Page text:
Mild decrease in estimated glomerular filtration rate and proteinuria are associated with all-cause and cardiovascular mortality in the general population

Se Won Oh, Seon Ha Baek, Yong Chul Kim, Ho Suk Goo, Nam Ju Heo, Ki Young Na, Dong Wan Chae, Suhnggwon Kim, Ho Jun Chin

Research output: Contribution to journalArticle

18 Citations (Scopus)

Abstract

Background. A recent collaborative meta-analysis by Kidney Disease: Improving Global Outcomes reported that an estimated glomerular filtration rate (eGFR) <60 mL/min/1.73m 2 and an albumin-to-creatinine ratio of ≥10 mg/g were independent predictors for mortality in the general population. However, selection bias, heterogeneity of the cohorts and measurement issues could be limitations.Methods.We analyzed the relationship of eGFR and proteinuria with mortality in the Korean general population, represented by 112115 participants, aged ≥20 years, who had a voluntary health check-up with homogenous calibration of creatinine measurement from 2003 to 2009. Proteinuria (trace or more) was determined by urine dipstick.Results.eGFR and proteinuria were independently associated with all-cause mortality (ACM) and cardiovascular mortality (CVM), and progressive increases in risks for mortality were noted according to eGFR level and the presence of proteinuria. Compared with eGFR 90-105 mL/min/1.73m 2, hazard ratio (HRs) for ACM were 1.60 [95% confidence interval (CI) 1.12-2.30] for eGFR 60-74 mL/min/1.73m 2 and 3.54 (2.20-5.68) for eGFR <60 mL/min/1.73m 2 in participants with no proteinuria. In participants with proteinuria, HRs for ACM were 2.10 (1.41-3.12) for eGFR 75-89 mL/min/1.73m 2, 2.30 (1.50-3.53) for eGFR 60-74 mL/min/1.73m 2 and 3.77 (2.15-6.38) for eGFR <60 mL/min/1.73m 2. Similar findings were observed for CVM.Conclusions.eGFR <75 mL/min/1.73m 2 and urine dipstick trace or more were independent risk factors of ACM and CVM. The risks of adverse outcomes are greater in the general population with mild renal impairment or mild proteinuria.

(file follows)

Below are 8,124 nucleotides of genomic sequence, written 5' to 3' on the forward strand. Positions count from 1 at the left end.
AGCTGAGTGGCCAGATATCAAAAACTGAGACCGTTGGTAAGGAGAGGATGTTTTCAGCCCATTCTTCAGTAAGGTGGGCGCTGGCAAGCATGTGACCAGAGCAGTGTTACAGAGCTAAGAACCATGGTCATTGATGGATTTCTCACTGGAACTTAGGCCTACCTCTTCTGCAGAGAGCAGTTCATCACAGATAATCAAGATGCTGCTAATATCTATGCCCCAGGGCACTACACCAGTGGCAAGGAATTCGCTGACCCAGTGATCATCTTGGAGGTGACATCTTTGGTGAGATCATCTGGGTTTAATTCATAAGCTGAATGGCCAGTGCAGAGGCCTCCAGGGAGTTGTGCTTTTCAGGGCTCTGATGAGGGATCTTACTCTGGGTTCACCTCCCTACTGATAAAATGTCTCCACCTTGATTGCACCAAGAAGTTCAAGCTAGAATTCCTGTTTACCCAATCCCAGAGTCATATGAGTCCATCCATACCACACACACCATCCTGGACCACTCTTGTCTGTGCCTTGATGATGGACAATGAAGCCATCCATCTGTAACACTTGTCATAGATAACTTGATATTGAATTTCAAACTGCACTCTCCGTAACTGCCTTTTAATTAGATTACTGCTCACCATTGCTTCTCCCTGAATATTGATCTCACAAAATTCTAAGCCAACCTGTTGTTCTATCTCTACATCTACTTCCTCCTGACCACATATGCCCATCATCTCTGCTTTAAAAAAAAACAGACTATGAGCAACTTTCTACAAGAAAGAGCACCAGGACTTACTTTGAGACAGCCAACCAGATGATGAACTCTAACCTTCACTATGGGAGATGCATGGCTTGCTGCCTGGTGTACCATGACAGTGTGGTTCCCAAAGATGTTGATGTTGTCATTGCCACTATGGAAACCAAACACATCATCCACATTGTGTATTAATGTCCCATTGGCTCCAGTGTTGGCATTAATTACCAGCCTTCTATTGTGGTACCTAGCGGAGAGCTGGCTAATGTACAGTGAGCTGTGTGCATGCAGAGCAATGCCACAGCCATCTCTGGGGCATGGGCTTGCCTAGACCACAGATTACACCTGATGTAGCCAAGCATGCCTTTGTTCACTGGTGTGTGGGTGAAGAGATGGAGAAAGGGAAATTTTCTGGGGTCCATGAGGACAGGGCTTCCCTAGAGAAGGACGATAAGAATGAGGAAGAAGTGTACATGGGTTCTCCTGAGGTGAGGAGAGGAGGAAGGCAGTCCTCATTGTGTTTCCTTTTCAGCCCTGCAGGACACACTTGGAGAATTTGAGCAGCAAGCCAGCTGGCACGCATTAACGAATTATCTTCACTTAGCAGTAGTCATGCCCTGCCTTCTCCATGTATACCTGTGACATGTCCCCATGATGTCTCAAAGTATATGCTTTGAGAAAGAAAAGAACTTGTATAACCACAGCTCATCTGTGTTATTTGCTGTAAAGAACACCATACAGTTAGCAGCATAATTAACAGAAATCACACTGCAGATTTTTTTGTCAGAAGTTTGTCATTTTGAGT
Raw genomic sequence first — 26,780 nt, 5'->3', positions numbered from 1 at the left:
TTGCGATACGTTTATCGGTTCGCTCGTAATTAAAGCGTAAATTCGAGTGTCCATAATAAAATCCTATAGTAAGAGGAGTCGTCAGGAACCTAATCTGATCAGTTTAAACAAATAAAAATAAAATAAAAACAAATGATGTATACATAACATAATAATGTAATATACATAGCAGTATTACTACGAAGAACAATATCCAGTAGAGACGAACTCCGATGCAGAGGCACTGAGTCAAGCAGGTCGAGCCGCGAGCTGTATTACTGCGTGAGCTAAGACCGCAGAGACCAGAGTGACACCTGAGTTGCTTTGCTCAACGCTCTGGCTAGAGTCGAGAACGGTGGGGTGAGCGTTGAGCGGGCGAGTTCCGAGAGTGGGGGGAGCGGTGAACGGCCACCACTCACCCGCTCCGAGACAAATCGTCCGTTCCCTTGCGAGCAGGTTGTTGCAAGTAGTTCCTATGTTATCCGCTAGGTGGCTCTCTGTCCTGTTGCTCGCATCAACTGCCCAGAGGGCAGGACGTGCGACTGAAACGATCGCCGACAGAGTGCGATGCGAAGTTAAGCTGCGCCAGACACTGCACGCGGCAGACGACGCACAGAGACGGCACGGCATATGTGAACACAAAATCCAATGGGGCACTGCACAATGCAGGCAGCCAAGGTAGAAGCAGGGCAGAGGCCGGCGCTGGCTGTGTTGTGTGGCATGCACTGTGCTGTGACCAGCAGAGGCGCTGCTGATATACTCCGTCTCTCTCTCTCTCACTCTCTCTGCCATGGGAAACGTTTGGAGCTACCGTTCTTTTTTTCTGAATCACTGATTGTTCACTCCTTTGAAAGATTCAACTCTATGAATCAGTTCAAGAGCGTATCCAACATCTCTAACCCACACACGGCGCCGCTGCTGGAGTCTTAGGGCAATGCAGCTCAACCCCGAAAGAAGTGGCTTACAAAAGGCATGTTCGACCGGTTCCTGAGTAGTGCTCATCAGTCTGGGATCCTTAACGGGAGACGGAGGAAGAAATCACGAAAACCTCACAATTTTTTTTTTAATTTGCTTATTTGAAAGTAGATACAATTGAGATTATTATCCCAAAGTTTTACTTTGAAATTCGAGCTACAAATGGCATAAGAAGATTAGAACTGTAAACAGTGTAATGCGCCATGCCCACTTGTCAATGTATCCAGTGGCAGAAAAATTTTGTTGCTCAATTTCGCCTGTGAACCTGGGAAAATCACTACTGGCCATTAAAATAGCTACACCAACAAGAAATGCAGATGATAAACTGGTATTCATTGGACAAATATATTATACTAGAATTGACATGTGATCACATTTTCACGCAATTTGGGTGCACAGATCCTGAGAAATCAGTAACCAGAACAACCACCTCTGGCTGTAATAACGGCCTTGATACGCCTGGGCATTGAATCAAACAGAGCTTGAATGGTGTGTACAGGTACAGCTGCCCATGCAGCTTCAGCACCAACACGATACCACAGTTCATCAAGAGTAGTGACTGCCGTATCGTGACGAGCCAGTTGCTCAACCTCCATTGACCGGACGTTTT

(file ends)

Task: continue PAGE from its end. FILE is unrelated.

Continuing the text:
Original languageEnglish
Pages (from-to)2284-2290
Number of pages7
JournalNephrology Dialysis Transplantation
Volume27
Issue number6
DOIs
Publication statusPublished - 2012 Jun 1
Externally publishedYes

Fingerprint

Glomerular Filtration Rate
Proteinuria
Mortality
Population
Creatinine
Urine
Selection Bias
Kidney Diseases
Calibration
Meta-Analysis
Albumins
Confidence Intervals
Kidney
Health

Keywords

  • All-cause mortality
  • Cardiovascular mortality
  • General population
  • Glomerular filtration rate
  • Proteinuria

ASJC Scopus subject areas

  • Nephrology
  • Transplantation

Cite this

Mild decrease in estimated glomerular filtration rate and proteinuria are associated with all-cause and cardiovascular mortality in the general population. / Oh, Se Won; Baek, Seon Ha; Kim, Yong Chul; Goo, Ho Suk; Heo, Nam Ju; Na, Ki Young; Chae, Dong Wan; Kim, Suhnggwon; Chin, Ho Jun.

In: Nephrology Dialysis Transplantation, Vol. 27, No. 6, 01.06.2012, p. 2284-2290.

Research output: Contribution to journalArticle

Oh, Se Won ; Baek, Seon Ha ; Kim, Yong Chul ; Goo, Ho Suk ; Heo, Nam Ju ; Na, Ki Young ; Chae, Dong Wan ; Kim, Suhnggwon ; Chin, Ho Jun. / Mild decrease in estimated glomerular filtration rate and proteinuria are associated with all-cause and cardiovascular mortality in the general population. In: Nephrology Dialysis Transplantation. 2012 ; Vol. 27, No. 6. pp. 2284-2290.
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T1 - Mild decrease in estimated glomerular filtration rate and proteinuria are associated with all-cause and cardiovascular mortality in the general population

AU - Oh, Se Won

AU - Baek, Seon Ha

AU - Kim, Yong Chul

AU - Goo, Ho Suk

AU - Heo, Nam Ju